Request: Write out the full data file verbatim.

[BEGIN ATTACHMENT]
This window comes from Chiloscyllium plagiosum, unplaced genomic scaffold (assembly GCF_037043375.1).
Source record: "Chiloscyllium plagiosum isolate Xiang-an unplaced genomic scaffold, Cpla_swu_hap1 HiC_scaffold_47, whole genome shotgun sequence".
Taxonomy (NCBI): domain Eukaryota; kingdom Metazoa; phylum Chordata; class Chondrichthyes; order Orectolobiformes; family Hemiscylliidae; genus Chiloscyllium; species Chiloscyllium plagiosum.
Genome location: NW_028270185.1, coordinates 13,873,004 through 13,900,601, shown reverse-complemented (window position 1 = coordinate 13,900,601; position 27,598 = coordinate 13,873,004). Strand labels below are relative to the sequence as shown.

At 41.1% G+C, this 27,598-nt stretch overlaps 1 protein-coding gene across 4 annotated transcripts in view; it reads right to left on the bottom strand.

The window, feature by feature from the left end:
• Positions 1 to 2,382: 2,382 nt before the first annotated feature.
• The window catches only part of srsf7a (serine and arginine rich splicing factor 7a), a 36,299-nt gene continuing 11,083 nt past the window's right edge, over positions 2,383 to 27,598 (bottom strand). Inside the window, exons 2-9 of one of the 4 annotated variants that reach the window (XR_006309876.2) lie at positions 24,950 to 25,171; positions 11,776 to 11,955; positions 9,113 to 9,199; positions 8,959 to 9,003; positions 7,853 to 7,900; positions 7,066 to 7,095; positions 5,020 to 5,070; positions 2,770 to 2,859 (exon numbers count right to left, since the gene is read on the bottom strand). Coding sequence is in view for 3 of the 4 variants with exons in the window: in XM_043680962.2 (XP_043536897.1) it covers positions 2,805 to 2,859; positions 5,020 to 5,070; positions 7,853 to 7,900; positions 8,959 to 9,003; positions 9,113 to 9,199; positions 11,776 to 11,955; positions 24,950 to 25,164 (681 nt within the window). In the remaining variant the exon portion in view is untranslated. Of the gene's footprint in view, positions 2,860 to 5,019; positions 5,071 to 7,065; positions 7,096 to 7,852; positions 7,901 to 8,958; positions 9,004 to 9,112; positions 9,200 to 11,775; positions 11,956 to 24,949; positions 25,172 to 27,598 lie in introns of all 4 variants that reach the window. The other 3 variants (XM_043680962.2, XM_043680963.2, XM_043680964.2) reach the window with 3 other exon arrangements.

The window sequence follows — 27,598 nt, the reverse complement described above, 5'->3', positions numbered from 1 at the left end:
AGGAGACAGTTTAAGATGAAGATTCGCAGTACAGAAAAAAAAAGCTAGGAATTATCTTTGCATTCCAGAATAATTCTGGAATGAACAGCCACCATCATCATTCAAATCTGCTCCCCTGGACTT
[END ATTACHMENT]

This window comes from Chiloscyllium plagiosum, unplaced genomic scaffold (assembly GCF_037043375.1).
Source record: "Chiloscyllium plagiosum isolate Xiang-an unplaced genomic scaffold, Cpla_swu_hap1 HiC_scaffold_47, whole genome shotgun sequence".
Taxonomy (NCBI): domain Eukaryota; kingdom Metazoa; phylum Chordata; class Chondrichthyes; order Orectolobiformes; family Hemiscylliidae; genus Chiloscyllium; species Chiloscyllium plagiosum.
Genome location: NW_028270185.1, coordinates 13,873,004 through 13,900,601, shown reverse-complemented (window position 1 = coordinate 13,900,601; position 27,598 = coordinate 13,873,004). Strand labels below are relative to the sequence as shown.

At 41.1% G+C, this 27,598-nt stretch overlaps 1 protein-coding gene across 4 annotated transcripts in view; it reads right to left on the bottom strand.

The window, feature by feature from the left end:
• Positions 1 to 2,382: 2,382 nt before the first annotated feature.
• The window catches only part of srsf7a (serine and arginine rich splicing factor 7a), a 36,299-nt gene continuing 11,083 nt past the window's right edge, over positions 2,383 to 27,598 (bottom strand). Inside the window, exons 2-9 of one of the 4 annotated variants that reach the window (XR_006309876.2) lie at positions 24,950 to 25,171; positions 11,776 to 11,955; positions 9,113 to 9,199; positions 8,959 to 9,003; positions 7,853 to 7,900; positions 7,066 to 7,095; positions 5,020 to 5,070; positions 2,770 to 2,859 (exon numbers count right to left, since the gene is read on the bottom strand). Coding sequence is in view for 3 of the 4 variants with exons in the window: in XM_043680962.2 (XP_043536897.1) it covers positions 2,805 to 2,859; positions 5,020 to 5,070; positions 7,853 to 7,900; positions 8,959 to 9,003; positions 9,113 to 9,199; positions 11,776 to 11,955; positions 24,950 to 25,164 (681 nt within the window). In the remaining variant the exon portion in view is untranslated. Of the gene's footprint in view, positions 2,860 to 5,019; positions 5,071 to 7,065; positions 7,096 to 7,852; positions 7,901 to 8,958; positions 9,004 to 9,112; positions 9,200 to 11,775; positions 11,956 to 24,949; positions 25,172 to 27,598 lie in introns of all 4 variants that reach the window. The other 3 variants (XM_043680962.2, XM_043680963.2, XM_043680964.2) reach the window with 3 other exon arrangements.

The window sequence follows — 27,598 nt, the reverse complement described above, 5'->3', positions numbered from 1 at the left end:
AGGAGACAGTTTAAGATGAAGATTCGCAGTACAGAAAAAAAAAGCTAGGAATTATCTTTGCATTCCAGAATAATTCTGGAATGAACAGCCACCATCATCATTCAAATCTGCTCCCCTGGACTT